20 Kids TV Shows From The 90s That Will Make You Feel Nostalgic
The 90s was arguably the golden age of children’s television! After school we sat down to watch ZZZap! and Art Attack before getting up early on a Saturday morning to catch SMTV: Live. It’s time to relive those happy days with the list below, which brings you the top 15 kids TV programmes from the nineties.
Who didn’t love watching Brum?! 90s kids will remember the opening credits in particular, which saw Brum sneaking out of the motor museum to trundle around while the clueless museum owner’s back was turned.[adunit mobile=”RTK_dVa8″]
The tiny car got into all sorts of adventures, with one highlight being an episode in which Brum simply experiences ‘a very windy day’. At the end, Brum returned to the museum with an item from his travels in the back seat – the owner never managed to put two and two together and Brum went to sleep, ready for another day of adventure.
Everyone remembers watching 90s classic Noddy’s Toyland Adventures, which featured the titular character wearing his jingly blue hat and driving a red and yellow car.[adunit mobile=”RTK_wCZW”]
Self-employed taxi driver Noddy also had a host of friends to go on adventures with, including Big Ears (the name speaks for itself) and Mr Plod.
The opening theme was great to sing along to, and since the success of the 90s version, the BBC has released an updated and animated Noddy for new generations of kids to enjoy. He’s the happiest little fellow in all Toyland!
18. Rosie and Jim
Even today, kids who grew up in the 90s can’t help but start singing ‘Rosie and Jim’ when they spy a canal boat! Much like Brum, the two rag dolls come alive when no-one is looking and end up having lots of fun adventures, often by following their owner round at a distance.[adunit mobile=”RTK_wCZW”]
They were helped by the little green duck who sat atop the narrowboat and quacked loudly when the coast was clear! A children’s classic with yet another great theme tune to add to our list.
17. Tots TV
Who can forget Tots TV with Tilly, Tom, Tiny and their ‘sac magique’?! Although they look slightly creepy now, Tots TV was one of ITV’s most popular kids programmes.[adunit mobile=”RTK_dVa8″]
We still don’t understand how three unemployed puppets managed to live in such a large cottage (with a pet donkey to boot!) but who cares – they gave us lots of fond TV memories to look back on.
ZZZap! had quite an original format for a children’s TV programme – it showed a giant comic book that came to life, with the camera zooming in on a different window featuring its own character and story.[adunit mobile=”RTK_wCZW”]
Characters included Cuthbert Lilly, Smart Arty (a crossover with Art Attack) and Daisy Dares.
The programme was designed with deaf children in mind, hence the largely visual format and the inclusion of ‘The Handymen’ who did tricks and routines on a hand-sized concert hall stage.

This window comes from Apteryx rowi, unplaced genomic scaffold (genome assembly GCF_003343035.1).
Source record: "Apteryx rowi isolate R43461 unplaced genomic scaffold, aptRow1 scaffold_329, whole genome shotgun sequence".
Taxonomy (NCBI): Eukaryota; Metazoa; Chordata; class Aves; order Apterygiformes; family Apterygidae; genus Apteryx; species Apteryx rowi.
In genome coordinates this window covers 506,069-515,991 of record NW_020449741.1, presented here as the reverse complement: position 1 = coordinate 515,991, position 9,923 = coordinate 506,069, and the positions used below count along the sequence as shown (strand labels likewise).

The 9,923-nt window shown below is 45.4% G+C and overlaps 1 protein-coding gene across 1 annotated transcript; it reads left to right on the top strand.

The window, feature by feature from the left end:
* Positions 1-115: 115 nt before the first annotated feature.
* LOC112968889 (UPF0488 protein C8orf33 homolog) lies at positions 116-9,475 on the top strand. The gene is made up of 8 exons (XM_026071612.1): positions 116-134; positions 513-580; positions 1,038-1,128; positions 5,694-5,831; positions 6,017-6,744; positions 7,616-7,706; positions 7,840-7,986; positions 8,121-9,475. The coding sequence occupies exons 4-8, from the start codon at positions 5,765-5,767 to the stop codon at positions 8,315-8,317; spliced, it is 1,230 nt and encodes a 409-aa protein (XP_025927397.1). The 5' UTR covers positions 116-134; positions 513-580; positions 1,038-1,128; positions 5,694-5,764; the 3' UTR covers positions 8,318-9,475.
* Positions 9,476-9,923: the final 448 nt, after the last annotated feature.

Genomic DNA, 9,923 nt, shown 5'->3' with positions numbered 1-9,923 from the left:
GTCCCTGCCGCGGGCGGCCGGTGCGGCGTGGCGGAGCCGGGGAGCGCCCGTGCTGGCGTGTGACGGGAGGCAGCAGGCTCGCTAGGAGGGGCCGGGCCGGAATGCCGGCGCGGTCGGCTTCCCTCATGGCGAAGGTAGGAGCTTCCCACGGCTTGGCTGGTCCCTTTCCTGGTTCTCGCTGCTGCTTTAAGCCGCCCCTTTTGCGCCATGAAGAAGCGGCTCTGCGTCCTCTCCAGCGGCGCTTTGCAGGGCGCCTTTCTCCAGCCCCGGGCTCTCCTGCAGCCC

15. Art Attack
Art Attack was children’s programming at its best. Forget about The Beatles – the series was co-created and presented by everyone’s favourite Scouser Neil Buchanan, and it proved so popular with kids in the UK that it ran from 1990 until 2007![adunit mobile=”RTK_z9hm”]
We always got excited waiting to find out what the Big Art Attack was going to be, although The Head kind of freaked us out even back then. The series aired in over 30 countries, including China and Uruguay, and has recently been revamped by Disney Junior.
Just get out your PVA glue…
14. Oakie Doke
Yet another programme that fills us with childhood nostalgia, Oakie Doke had a great little opening credits sequence with yet another original theme song.[adunit mobile=”RTK_dVa8″]
OK, if we’re honest, we can’t remember much beyond the opening credits – this may explain why the series only lasted for 13 episodes, which were aired over 2 years!
13. SMTV: Live
Presenters Ant & Dec might rule our television screens with their presenting gigs on seemingly endless reality contests like I’m A Celebrity and Britain’s Got Talent, but 90s kids will remember them best for SMTV: Live.[adunit mobile=”RTK_wCZW”]
They hosted the Saturday morning favourite alongside Cat Deeley, and British kids soon fell in love with the mix of sketches, games and competitions featured on the show. Who remembers the Friends-style parody Chums? Or the Star Trek-themed SMTV 2099?! Surely those were the golden days of children’s TV…
12. Hey Arnold
This was one for anyone who was lucky enough to have satellite or cable![adunit mobile=”RTK_z9hm”]
Hey Arnold was a Nickelodeon classic that followed the adventures of a young man with a rugby ball-shaped head who lives with his grandparents and hangs out with friends Gerald and Helga. Do you remember the opening theme tune?
Rugrats was another American import that eventually spawned a whole series of films and merchandise. Tommy Pickles was a courageous one year old baby who was highly developed for his age – he hung around with Chucky, twins Phil and Lil, as well as his brother…Dil.[adunit mobile=”RTK_dVa8″]